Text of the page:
EasyJet's plans to bring on board more female engineers take off

 
Rebecca Smith
Only five per cent of EasyJet's engineering department is female
Only five per cent of EasyJet's engineering department is female (Source: EasyJet)

EasyJet is ramping up efforts to bring more women into the aviation industry, announcing today it wants women to fill half the places of its latest aeronautical engineering apprenticeship intake.

The low-cost giant had previously set up the Amy Johnson initiative in 2015 to boost the number of female pilots, and in December, it said a two-year target had been hit after 12 months. So it has set a new "stretching" target for 20 per cent of its new cadets to be female by 2020.

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Women make up six per cent of EasyJet's new pilot intake, and the airline has 164 female pilots, and 62 are captains, around 14 per cent of the world's total. Just three per cent of commercial airline pilots worldwide are female, while only 450 have attained the rank of captain.

And now the airline is turning its attention to aviation engineering, which is dominated by men, with just nine per cent of the total UK engineering workforce being female. For EasyJet, only five per cent of its engineering department is female, so it is looking to up the number through the earlier years of recruitment.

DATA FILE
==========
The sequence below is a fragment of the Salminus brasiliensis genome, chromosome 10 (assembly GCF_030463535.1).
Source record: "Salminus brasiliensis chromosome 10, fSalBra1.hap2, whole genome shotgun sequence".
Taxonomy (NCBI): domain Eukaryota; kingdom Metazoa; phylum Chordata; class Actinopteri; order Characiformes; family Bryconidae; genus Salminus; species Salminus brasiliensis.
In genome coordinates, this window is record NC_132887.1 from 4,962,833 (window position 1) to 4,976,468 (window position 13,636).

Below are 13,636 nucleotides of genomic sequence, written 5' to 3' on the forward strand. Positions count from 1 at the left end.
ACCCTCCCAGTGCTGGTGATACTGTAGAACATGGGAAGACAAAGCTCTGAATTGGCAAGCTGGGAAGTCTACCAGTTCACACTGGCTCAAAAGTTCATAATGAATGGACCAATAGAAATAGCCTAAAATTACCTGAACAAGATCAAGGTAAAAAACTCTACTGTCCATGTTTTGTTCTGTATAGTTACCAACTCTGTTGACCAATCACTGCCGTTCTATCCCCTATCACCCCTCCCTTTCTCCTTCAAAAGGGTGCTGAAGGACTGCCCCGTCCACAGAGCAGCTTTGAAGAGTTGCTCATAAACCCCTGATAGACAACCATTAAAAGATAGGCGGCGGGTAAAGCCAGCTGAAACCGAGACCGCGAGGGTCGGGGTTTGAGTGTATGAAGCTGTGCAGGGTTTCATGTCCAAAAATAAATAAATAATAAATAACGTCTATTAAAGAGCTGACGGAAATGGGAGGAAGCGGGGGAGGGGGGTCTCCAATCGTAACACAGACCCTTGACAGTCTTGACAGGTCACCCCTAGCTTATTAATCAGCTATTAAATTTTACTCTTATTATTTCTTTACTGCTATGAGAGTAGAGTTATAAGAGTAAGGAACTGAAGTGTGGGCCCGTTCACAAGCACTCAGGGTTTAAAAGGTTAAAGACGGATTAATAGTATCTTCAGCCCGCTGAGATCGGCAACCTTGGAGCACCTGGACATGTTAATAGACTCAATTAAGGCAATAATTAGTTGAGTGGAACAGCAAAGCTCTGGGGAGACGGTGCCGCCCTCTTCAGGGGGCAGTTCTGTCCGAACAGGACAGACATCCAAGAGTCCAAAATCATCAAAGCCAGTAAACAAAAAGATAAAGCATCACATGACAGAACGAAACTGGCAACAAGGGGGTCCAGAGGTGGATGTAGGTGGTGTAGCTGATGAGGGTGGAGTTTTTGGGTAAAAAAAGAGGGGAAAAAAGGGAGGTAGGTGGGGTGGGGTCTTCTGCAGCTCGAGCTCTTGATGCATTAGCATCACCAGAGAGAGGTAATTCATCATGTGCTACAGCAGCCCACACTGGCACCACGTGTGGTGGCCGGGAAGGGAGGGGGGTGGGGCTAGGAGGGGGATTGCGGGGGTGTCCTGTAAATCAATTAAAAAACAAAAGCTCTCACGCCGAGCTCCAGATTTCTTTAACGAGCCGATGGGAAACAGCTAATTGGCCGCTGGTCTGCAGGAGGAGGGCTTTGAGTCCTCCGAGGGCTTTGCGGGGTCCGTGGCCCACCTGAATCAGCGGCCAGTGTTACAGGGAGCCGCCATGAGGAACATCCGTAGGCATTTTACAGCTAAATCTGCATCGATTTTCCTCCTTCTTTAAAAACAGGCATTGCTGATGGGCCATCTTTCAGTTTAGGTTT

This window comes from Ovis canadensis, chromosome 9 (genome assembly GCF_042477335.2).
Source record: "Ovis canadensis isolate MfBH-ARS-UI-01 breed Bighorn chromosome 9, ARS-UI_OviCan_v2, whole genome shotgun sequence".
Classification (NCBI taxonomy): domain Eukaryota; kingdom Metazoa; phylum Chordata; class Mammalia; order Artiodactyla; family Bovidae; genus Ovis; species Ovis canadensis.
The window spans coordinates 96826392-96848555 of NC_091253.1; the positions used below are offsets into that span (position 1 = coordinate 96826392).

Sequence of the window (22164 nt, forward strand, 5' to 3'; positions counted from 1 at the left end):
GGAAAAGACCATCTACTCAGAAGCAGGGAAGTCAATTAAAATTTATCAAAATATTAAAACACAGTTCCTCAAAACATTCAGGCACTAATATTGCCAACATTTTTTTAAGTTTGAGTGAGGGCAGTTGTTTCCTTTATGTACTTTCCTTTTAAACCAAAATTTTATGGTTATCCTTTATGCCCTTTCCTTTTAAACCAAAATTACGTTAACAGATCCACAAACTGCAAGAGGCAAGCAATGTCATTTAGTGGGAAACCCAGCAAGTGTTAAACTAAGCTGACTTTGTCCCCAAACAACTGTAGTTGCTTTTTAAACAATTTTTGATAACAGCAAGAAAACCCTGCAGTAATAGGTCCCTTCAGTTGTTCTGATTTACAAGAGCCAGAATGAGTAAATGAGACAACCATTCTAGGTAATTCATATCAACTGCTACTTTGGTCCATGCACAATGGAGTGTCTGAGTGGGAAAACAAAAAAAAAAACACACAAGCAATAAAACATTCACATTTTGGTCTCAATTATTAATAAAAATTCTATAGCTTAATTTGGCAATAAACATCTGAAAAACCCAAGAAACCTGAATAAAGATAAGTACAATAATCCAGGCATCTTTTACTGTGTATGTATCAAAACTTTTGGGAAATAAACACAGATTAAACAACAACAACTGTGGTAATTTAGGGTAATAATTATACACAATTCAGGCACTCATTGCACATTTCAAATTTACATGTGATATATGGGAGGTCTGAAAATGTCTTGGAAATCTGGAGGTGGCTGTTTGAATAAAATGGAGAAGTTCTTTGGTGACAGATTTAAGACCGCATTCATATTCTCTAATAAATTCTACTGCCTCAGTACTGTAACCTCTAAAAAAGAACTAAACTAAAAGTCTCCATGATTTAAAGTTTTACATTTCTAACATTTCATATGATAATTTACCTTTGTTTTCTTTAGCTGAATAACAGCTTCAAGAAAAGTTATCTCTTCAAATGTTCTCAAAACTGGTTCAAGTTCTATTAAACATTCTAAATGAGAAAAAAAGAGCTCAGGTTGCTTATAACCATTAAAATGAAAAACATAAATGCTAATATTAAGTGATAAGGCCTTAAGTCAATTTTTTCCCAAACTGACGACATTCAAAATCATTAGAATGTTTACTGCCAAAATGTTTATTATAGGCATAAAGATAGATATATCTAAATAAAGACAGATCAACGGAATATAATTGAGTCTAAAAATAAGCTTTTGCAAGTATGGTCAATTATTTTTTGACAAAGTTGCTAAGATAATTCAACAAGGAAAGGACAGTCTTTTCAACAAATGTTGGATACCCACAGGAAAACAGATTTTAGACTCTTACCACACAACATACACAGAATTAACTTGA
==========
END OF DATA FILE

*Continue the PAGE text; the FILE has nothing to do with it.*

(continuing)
The airline employs 230 engineers who maintain the airline's fleet of over 270 Airbus aircraft, and it wants to fill 14 apprenticeship places this year, setting a target for seven of those to be women. Applications close on 15 September.

Aidan Kearney, head of maintenance operations at EasyJet said: "At EasyJet we value diversity and so we are delighted to be extending the successful Amy Johnson initiative to cover our engineering apprenticeship recruitment. A career as an aeronautical engineer is interesting and rewarding and we want more women to bring their skills to the profession."

Read more: EasyJet sets target to recruit 20 per cent female pilots by 2020

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